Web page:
The on-going decline of Fortress Consumer was already illustrated in Figure 3 with the slow but steady fall in US employment growth as it returned to trend levels.  Figure 4 just showed us that personal income adjusted for inflation is also now running well below pre-COVID trends. Figure 5 below perhaps does a better job of illustrating this on-going weakness in household income.  Fiscal stimulus kept real personal income well above long-term trends through 2021 and until April 2022, when income fell below trend to stay.  Real income sagged badly through early 2022, then attempted a recovery through May of 2023 before essentially stalling out in recent months. 

Figure 5

Real and nominal US retail sales since December 2020 are shown in Figure 6.  The second and third round of stimulus arrived in late 2020 and early 2021, and real retail sales surged 10.3 percent between December 2020 and the following April.  While the inflation-adjusted sales probably peaked in April 2022, they now have fallen back by less than one percent, giving up a small part of the extraordinary gains from stimulus.  Meanwhile, real after-tax income briefly fell back to pre-COVID levels in July ‘22 and has since July ’23 provided income support at only the weak levels seen above.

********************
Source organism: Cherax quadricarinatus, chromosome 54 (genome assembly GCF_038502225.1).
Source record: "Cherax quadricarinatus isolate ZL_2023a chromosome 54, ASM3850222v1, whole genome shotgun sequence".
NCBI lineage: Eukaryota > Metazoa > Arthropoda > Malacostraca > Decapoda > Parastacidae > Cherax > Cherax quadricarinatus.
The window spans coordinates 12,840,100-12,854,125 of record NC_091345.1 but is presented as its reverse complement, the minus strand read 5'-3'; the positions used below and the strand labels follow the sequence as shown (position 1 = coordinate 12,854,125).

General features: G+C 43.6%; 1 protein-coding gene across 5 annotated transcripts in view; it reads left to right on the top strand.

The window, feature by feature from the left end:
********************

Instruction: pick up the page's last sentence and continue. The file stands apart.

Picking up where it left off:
Figure 6

Our problem is simple: While the economic fundamentals for jobs and income continue to slowly weaken, what keeps spending high?  Can this continue?  How long can extraordinary consumer spending last?  Several factors come into play to complicate any simple answer to these questions.

  • While first rounds of stimulus was vital to protecting the US economy, much of the later rounds simply stacked up in household bank accounts as liquid assets that allowed households to continue spending freely even after stimulus slowed. (Figure 6)  Although monetary policy slowed interest-sensitive sectors such as new and existing housing, commercial real estate, manufacturing, and wholesale trade, the 70 percent or so of the economy made up by the consumer continued to be resilient.
  • The simplistic short-cut to understanding how COVID stimulus has lingered is simply to look at the measure of “excess savings” in Figure 7.  The left side shows the share of income that is saved above normal spending and after taxes are paid.  From 1960 to early 2020 the savings rate averaged 8.5 percent, with the broken blue line being the dividing line between savings running higher or lower than normal.   

Figure 7

  • American consumers are well-known for being free spenders, but even US consumers could not keep up with the three rounds of massive COVID stimulus.  Savings rates reached 32.0 percent in April 2020, 19.3 percent in January 2021, and 26.1 percent the following March.  The “excess savings” accumulated on the right side of Figure 7 as long as the savings rate was above 8.5 percent, but they were drawn down when the savings falls below that rate.